Four decades have passed since the MOWA Band of Choctaw Indians began the journey to gain federal sovereignty designation. The move would allow them to access millions of dollars in health care, education, and economic development benefits, as well as the ability to host casino gambling.
U.S. Senator Richard Shelby was a Democratic lawmaker in the US House when those efforts began in the 80. However, with his retirement a few weeks away, the tribe worries their rights will be taken from them. They fear that Shelby has the political clout to upend the long traditions of tribes gaining federal recognition through an expert-led process overseen by the U.S. Department of Interior, reports AL.com.
Shelby’s role could be a key factor in allowing the MOWA tribe to become the second in Alabama, aside from the Poarch Band of Creek Indians, to gain federal recognition. It could also kickstart the prospects of Indian Gaming in Mobile or Washington counties similar to what exists on federal trust land for the Poarch Creeks in Atmore Wetumpka and Montgomery.
As reported by AL.com, Shelby called the MOWA’s efforts a “long shot”, but one that could happen during the waning days of the current lame-duck session that will end sometime before Christmas.
“I think they ought to be a tribe. I think they proved they are. But now politics are involved. The people who have (federal recognition) don’t want to share with others. That’s human nature. They are blocking others from getting it, including their cousins,” Shelby said.
Shelby is sponsoring legislation to grant a federal designation to the tribe. About 5,000 people who claim to be MOWA live in Alabama, according to tribal chief Lebaron Byrd. Total membership is between 6,000 to 7,000.
But to the 141 tribes opposed to the legislation, the fear is that federal lawmakers will circumvent the traditional recognition process through the Interior Department’s Bureau of Indian Affairs by sliding it into a federal spending package.
The Poarch Band of Creek Indians is among the tribes in opposition. Richard French, chairman of the Eastern Band of Cherokee Indians Tribal Council, and among the tribal leaders who participated in a video released by the United Indian Nations of Oklahoma (UNIO), said that the tribe’s primary concern is “the must-pass bills that Congress is considering."
French sounded the alarms over what they say is a process that will establish “dangerous precedence” leading to a rash of congressional approvals of federal sovereignty applications.
Aside from the MOWA tribe, UNIO also worries about the inclusion of the Lumbee Tribe of North Carolina by retiring Republican US Senator Richard Burr. “We expect proponents to try to insert Lumbee and MOWA bills into either the National Defense Authorization Act or the end-of-the-year spending bill that Senator Shelby will partly author," the Union noted.
Session at Alabama's Senate
“Senators know these bills wouldn’t pass in regular order, so they hope to overcome robust opposition by attaching these measures to critical bills that fund our military and keep government operations funded,” French added.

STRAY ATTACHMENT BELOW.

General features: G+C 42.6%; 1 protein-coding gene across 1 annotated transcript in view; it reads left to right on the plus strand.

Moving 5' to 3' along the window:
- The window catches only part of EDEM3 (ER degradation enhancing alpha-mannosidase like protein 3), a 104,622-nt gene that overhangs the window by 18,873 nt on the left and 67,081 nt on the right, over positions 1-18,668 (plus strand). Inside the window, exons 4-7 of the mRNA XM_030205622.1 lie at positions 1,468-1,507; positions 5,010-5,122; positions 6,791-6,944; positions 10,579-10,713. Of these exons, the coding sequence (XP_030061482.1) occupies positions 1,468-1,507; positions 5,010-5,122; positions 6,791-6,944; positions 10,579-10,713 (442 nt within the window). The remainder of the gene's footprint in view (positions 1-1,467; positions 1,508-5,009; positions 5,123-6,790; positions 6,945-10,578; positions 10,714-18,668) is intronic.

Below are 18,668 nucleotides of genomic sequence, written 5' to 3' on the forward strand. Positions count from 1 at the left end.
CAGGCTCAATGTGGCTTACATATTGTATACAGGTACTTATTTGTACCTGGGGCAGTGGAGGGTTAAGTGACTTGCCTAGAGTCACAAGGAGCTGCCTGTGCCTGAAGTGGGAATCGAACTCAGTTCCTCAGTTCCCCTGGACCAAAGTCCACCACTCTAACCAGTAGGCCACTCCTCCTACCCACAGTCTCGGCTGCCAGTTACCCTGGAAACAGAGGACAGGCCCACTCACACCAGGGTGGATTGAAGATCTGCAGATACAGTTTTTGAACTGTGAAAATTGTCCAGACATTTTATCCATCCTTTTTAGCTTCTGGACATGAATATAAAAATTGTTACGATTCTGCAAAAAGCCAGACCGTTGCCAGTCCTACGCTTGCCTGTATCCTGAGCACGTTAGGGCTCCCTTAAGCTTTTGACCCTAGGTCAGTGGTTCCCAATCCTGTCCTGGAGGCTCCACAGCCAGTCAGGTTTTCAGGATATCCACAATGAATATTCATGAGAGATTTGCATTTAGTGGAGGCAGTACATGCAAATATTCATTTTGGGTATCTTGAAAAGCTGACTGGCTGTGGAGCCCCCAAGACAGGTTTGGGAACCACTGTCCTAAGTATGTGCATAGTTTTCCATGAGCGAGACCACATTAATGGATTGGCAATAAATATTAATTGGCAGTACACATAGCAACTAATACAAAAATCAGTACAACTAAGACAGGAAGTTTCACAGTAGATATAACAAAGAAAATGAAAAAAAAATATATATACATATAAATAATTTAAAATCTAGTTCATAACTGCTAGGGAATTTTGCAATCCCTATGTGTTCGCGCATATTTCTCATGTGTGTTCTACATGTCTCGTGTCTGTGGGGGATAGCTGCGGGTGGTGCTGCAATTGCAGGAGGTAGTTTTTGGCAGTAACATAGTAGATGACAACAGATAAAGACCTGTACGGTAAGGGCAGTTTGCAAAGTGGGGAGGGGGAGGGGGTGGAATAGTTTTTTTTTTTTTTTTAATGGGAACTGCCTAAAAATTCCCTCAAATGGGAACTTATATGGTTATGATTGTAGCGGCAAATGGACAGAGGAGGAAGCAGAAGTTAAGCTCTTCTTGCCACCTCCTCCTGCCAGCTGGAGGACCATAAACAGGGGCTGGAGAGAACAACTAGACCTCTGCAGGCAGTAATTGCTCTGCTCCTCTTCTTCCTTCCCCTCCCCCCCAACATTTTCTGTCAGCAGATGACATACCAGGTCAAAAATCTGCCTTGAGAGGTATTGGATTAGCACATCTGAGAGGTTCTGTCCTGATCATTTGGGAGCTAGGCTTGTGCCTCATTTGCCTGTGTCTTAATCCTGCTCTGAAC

Federal recognition through congressional approval is viewed as a last-ditch effort and it is likely the only tool remaining from the MOWA tribe that has come up short in its applications before the Bureau of Indian Affairs.
“Neither group has demonstrated that their members are even of native ancestry, let alone meet the standards to qualify as a historical sovereign tribal government,” French said. “All we are saying is follow the process.”
The MOWA was the first in Alabama to gain state recognition in 1979. But the Bureau of Indian Affairs denied the MOWA’s petition for federal recognition in 1997 and in 2013, authorities seized 50 electronic bingo machines from a gambling hall at the MOWA’s North Mobile County reservation. The MOWAs attorney argued the tribe was a sovereign entity, despite the lack of federal designation, because it had the state’s recognition.
French said that, unlike the federal process, state recognition “is extended without historical standards or documentation and is based solely on self-identification.” He said a status as a state-recognized tribe “has no validity in the federal acknowledgment process.”
“Federal recognition is about much more than gaming or acknowledging someone’s claimed heritage. It creates a government-to-government relationship in which tribes are empowered to set laws, collect taxes, incarcerate citizens, and much more,” he added.
Lebaron Byrd, the MOWA’s tribal chief, said that gaming is not their top priority with the latest pursuit. “Our primary focus right now is to get federally recognized as it would bring economic development, health care and education and things that would benefit our tribal members and the benefits they could get,” he said. “Gaming is probably pretty far down the road."